Born and raised in Los Angeles, Malek went on to graduate from the University of Evansville in Indiana with a theatre degree in 2003. He then returned to his home city, but he struggled to land anything other than minor roles. His first part came in an episode of hit mother-daughter sitcom Gilmore Girls in 2004. After playing in several episodes of 24 and The Pacific TV miniseries in 2010, his big break came when he was cast as the lead in Mr. Robot a half-decade later, playing Elliot, a morphine-addicted cyber-security engineer and vigilante hacker. Though it had been a long road to Mr. Robot, Malek showed his untapped potential for great things when trusted with a leading role: he won an Emmy for the role in 2016, and he is currently completing work on season 4 of the acclaimed series.

“Everything has been such a slow burn for me in terms of the work I’ve been doing,” he nods. “I performed in my first play when I was 14, and my first paid acting job came when I was 22. It’s been mainly a long, slow grind to get to where I am now. I think if I were going to lose my sense of balance and get caught up in my success, it would have already happened by now,” says Malek.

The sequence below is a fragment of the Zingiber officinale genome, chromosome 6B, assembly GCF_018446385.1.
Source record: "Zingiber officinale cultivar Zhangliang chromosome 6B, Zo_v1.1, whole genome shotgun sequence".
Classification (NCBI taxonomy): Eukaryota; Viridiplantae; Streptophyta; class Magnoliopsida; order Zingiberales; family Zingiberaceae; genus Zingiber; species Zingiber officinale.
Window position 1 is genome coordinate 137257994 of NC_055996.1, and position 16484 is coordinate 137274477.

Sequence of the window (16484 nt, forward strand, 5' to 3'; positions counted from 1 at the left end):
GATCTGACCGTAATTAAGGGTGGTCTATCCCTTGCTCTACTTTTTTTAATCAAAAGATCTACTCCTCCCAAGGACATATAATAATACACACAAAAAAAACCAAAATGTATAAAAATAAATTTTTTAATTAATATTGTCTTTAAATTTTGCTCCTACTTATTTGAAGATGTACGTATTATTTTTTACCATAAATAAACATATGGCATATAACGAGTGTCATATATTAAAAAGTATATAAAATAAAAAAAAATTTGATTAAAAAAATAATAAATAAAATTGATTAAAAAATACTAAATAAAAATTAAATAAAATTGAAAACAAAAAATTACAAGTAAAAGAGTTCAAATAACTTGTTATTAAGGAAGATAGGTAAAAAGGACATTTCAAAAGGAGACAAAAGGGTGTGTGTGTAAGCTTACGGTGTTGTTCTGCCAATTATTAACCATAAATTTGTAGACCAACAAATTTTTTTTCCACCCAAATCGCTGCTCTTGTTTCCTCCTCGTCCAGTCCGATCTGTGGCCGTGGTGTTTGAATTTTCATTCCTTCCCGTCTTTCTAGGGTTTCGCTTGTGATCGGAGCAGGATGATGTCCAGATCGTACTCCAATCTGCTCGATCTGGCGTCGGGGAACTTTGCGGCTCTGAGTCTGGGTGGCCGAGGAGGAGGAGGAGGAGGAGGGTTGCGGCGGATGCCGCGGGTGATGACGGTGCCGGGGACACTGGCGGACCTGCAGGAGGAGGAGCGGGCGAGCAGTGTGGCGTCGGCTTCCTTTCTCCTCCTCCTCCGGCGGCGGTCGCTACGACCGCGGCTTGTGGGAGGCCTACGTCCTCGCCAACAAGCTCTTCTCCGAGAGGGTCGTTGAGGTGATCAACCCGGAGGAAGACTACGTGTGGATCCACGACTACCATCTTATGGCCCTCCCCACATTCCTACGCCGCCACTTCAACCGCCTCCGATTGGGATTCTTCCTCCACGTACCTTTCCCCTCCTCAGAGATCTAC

“I still have very strong memories of stuffing envelopes with my headshot and resumé, and delivering them everywhere in Hollywood. It was a lot of little steps to get here; even when I landed the Mr. Robot role, I was still so thankful that I had succeeded in becoming a working actor. Getting to where I am now, it feels like the most incredible achievement. I still pinch myself thinking about being here.”